Major grains & oilseeds markets
The markets fell sharply this past week, based upon some rain in the corn area, less heat in the forecast, on selling by speculative funds, and following the UK referendum to leave the EU. The combination of events combined with producer selling was too much for the markets and weighed upon price. The markets did not expect the UK referendum result to be for the UK to leave the EU. The combination of rain in the corn belt, spec. fund selling and the Brexit hit the markets hard and will take some time to settle.
Weather: Canada saw more good rains with warm temps, while Europe pushed the rain into south-central regions leaving needed drier conditions in France and N Germany. Ukraine and S Russia were mostly dry with temperatures everywhere turning warmer. Argentina was again completely dry, S Brazil got heavy showers, Australia’s major crop regions continued to see timely rainfall while India’s monsoon gradually moved north but remains 18% below normal.
Funds: Index funds added 2 myn tonnes to their overall long while specs sold about 20 myn tonnes, following Brexit, primarily corn and soybeans. The recent break has hit the index funds hard they have lost 2 byn dollars of equity since the highs of the market.
Brexit was the story of the financial markets and it is not over yet. When you have big changes like the UK exit from the EU, you can expect market extremes before they settle.
- We think the break is overdone and see no reason to sell current levels. The soybean balance sheet remains supportive in our view and the fund long remains large.
- Weather over the next 60 days continues to be critical.
- The canola balance sheet remains tight even though this year’s crop was obviously larger than estimates.
- There is no reason for canola products to now be at a 9.5 percent discount to soybean products.
- Wheat took the brunt of the markets bearish sentiments although selling was quite light.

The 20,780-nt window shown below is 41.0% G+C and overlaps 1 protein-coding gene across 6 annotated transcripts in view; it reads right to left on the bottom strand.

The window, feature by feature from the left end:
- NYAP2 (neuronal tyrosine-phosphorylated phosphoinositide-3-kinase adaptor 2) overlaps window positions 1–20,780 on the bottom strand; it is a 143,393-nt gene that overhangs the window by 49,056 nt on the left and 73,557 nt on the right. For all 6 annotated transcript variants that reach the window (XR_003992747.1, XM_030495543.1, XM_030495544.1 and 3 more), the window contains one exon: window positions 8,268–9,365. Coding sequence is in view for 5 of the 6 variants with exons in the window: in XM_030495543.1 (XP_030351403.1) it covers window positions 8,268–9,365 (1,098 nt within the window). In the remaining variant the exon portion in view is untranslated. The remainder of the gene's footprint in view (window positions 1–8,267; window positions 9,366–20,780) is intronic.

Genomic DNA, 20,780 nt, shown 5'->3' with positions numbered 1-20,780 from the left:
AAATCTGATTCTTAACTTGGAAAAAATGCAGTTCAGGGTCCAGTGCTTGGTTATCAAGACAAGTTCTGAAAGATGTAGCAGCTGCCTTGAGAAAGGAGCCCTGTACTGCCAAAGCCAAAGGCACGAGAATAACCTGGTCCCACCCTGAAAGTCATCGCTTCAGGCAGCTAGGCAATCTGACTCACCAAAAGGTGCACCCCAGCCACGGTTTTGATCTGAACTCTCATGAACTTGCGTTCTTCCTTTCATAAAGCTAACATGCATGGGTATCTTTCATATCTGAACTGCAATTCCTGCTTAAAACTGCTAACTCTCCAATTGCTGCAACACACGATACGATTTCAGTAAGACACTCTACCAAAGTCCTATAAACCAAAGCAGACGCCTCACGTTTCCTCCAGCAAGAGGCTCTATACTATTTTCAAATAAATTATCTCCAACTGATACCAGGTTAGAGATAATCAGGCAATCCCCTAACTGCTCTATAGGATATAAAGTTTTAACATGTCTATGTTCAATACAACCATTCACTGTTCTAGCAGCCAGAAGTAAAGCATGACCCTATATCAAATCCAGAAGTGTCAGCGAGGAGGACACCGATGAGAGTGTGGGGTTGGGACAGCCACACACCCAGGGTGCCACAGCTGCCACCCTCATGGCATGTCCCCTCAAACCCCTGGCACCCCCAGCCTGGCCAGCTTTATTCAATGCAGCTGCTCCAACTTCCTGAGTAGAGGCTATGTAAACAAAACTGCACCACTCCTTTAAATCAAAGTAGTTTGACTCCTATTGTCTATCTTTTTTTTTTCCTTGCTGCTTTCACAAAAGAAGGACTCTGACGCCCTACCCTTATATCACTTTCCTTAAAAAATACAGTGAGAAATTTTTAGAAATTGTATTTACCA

- We don’t see much of a rally in the short term as harvest selling from the FSU hits the market.
- Quality is going to be an issue.
- In trade, SAGO (Saudi Grains Organization) tendered for 300k mt of optional-origin 12.5% protein durum wheat for Sept and bought 315k mt of EU, North American and Australian origin (at seller’s option) at prices ranging $203.40/$207.85 per mt C&F, for Sept.
- The spec funds were big sellers of corn, but they still hold a large long, as do the index funds. The market took a big hit, which we think is overdone.
- Given the positive outlook for the crop, grain buyers report that, as the yield outlook improves, there has been significant selling pressure by producers this week, both for current crop and for new crop peas.
- Current crop peas should long be sold out and there is no excuse to carry out expensive peas into a lower priced new crop period.
- For new crop peas, you should already be sold a good percentage of the expected crop.
- Regardless of the lack of precision of the StatsCan reports in recent years, an acreage number for Canadian lentils greater than 5.5 million acres will not be productive. Combined with excellent crop conditions in most areas, the resulting production number will prevent potential buyers to add to their purchases until more is known about the true size of the crop.
- Producers should be long sold out old crop lentils (there is no excuse for varying current crop lentils into a weaker new crop price environment), and should also be sold a good %age of expected new crop lentil production.
- Kabulis: Overall Supply and Demand is tight and the stock-use ratio is expected to tighten to 3% from 4% last year.
- Much will depend on Russia. It still is cool and wet in the main growing areas, but weather is forecast to improve this week. – We expect kabuli chickpea values remain strong.
- Emerging canaryseed crops seem in good shape. With the improvement in moisture there is a good chance for an above average crop. This may give exporters a chance to regain market share.
- We expect prices to stay flat for now unless there are production problems in Canada.
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